Top 10 Most Affordable Dog Breeds – Buddies on a Budget

So, you want a dog, but you’re wondering
which one is best suited to your budget? Well, check out our list of the top ten breeds
that might break your heart, but won’t break the bank. 10. Jack Russell Terrier Jack Russell Terriers are athletic, feisty,
have a ton of personality, but don’t cost a ton of money to own. The average purchase price of a Jack Russell
is $400. With a lifespan of 13 to 15 years, you would
only be paying about $27 per year of companionship. The Russell should only be fed premium dog
food, but since it is a small dog with an even smaller stomach, a large bag of vittles
can go a long way. Jacks need to be professionally groomed only
two to three times a year, and since they are a short-haired breed, costs are typically
low. They are also a very healthy breed overall,
with lifetime medical expenses averaging about $3000. 9. Pug Who doesn’t love a Pug? That charming disposition, little wrinkled
face, and deep soulful eyes…luckily, it doesn’t take deep pockets to make this pooch
your best pal. The average price of a Pug is $350, and they
live for about 12 to 15 years. After the math, your investment would come
to about $23 per year and your return would be constant companionship, frequent good times
and unconditional love. The Pug is a short-haired breed, so there
is no need for frequent professional grooming, which means more savings. On the other hand, since they have a double-layered
coat, they do shed heavily, so a good vacuum cleaner would be a wise buy. When it comes to dining, a Pug will attempt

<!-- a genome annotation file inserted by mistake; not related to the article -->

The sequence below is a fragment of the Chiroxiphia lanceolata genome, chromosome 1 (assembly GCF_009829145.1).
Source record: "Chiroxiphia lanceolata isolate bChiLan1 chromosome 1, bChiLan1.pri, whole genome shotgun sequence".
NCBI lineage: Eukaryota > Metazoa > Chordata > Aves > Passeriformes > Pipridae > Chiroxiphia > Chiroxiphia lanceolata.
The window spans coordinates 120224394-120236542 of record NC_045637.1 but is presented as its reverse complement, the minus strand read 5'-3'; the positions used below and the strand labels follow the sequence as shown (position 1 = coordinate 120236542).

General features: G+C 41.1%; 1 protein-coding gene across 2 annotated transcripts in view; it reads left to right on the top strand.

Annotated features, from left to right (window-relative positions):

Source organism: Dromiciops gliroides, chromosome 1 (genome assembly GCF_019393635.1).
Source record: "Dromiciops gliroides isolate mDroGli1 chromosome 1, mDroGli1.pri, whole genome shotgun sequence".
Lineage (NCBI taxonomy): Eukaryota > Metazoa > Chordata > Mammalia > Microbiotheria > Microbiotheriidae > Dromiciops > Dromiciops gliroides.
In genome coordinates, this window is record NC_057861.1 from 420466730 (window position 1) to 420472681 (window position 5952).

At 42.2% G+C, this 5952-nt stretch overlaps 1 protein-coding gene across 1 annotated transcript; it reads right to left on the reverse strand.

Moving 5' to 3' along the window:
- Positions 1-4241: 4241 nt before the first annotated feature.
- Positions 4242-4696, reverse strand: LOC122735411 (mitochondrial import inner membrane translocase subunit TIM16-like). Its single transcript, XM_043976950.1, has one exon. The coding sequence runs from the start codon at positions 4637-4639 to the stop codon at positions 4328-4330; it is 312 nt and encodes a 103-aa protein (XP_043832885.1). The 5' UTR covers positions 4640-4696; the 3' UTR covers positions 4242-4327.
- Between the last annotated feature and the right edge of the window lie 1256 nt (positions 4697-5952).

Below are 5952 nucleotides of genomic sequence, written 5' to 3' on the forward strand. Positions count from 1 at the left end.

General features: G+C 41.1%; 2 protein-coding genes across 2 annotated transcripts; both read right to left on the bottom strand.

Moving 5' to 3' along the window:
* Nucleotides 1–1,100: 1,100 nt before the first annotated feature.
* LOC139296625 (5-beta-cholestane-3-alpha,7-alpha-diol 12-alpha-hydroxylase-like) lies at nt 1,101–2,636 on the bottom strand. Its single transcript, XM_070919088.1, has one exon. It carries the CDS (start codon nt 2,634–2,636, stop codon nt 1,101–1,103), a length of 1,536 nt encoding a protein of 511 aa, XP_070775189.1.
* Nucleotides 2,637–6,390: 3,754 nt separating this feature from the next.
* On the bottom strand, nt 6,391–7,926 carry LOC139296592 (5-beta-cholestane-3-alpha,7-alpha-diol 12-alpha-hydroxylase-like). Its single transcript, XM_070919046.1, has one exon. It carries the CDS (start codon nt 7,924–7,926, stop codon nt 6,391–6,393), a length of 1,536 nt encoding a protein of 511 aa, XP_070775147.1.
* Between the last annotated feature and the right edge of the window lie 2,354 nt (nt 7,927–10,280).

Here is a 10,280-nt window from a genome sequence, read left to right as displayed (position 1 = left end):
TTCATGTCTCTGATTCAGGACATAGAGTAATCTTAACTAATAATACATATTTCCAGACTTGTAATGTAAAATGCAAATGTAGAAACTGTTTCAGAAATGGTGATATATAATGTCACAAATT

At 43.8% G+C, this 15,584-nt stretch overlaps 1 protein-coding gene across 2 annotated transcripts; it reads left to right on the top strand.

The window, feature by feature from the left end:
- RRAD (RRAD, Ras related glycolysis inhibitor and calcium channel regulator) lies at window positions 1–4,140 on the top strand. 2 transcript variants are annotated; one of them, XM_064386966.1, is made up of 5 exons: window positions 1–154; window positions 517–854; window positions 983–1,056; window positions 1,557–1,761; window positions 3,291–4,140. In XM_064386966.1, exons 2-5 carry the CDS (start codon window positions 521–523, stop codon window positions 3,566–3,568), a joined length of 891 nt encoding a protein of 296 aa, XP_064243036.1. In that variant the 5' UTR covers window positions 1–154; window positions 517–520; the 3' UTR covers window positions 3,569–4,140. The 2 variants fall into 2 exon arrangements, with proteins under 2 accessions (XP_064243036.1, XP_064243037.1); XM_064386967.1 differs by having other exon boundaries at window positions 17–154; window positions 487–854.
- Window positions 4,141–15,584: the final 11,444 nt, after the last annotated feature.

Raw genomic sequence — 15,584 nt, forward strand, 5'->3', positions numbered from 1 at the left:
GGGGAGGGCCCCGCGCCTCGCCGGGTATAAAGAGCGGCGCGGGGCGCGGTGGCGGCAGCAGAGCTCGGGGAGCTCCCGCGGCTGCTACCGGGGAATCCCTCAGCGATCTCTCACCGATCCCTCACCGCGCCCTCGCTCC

to eat their body weight. Your job is to feed your pug a reasonable
amount of nutritious food and snacks and not indulge their gluttonous tendencies. If you adhere to a strict meal plan with occasional
treats, your Pug’s weight will stay as balanced as your budget. Pugs can rack up some vet bills however, especially
those that come from a less than reputable breeder, so as always when deciding on a pup,
use due diligence in researching the breed and the breeder. 8. American Foxhound Most people don’t know the American Foxhound
by name, but it is a breed that everyone should know by name, if only for the fact that it
is one of the least expensive dogs to own. For an average price of $475, you can have
a Foxhound as your roommate. Their life expectancy is 10 to 12 years, so
you’ll only pay about $40 per year to enjoy their company. Forego bathing and grooming costs with a DIY
approach to keeping your pooch pretty. Foxhounds have a medium-length coat that typically
requires brushing only once a week, and they only need to be bathed when necessary—after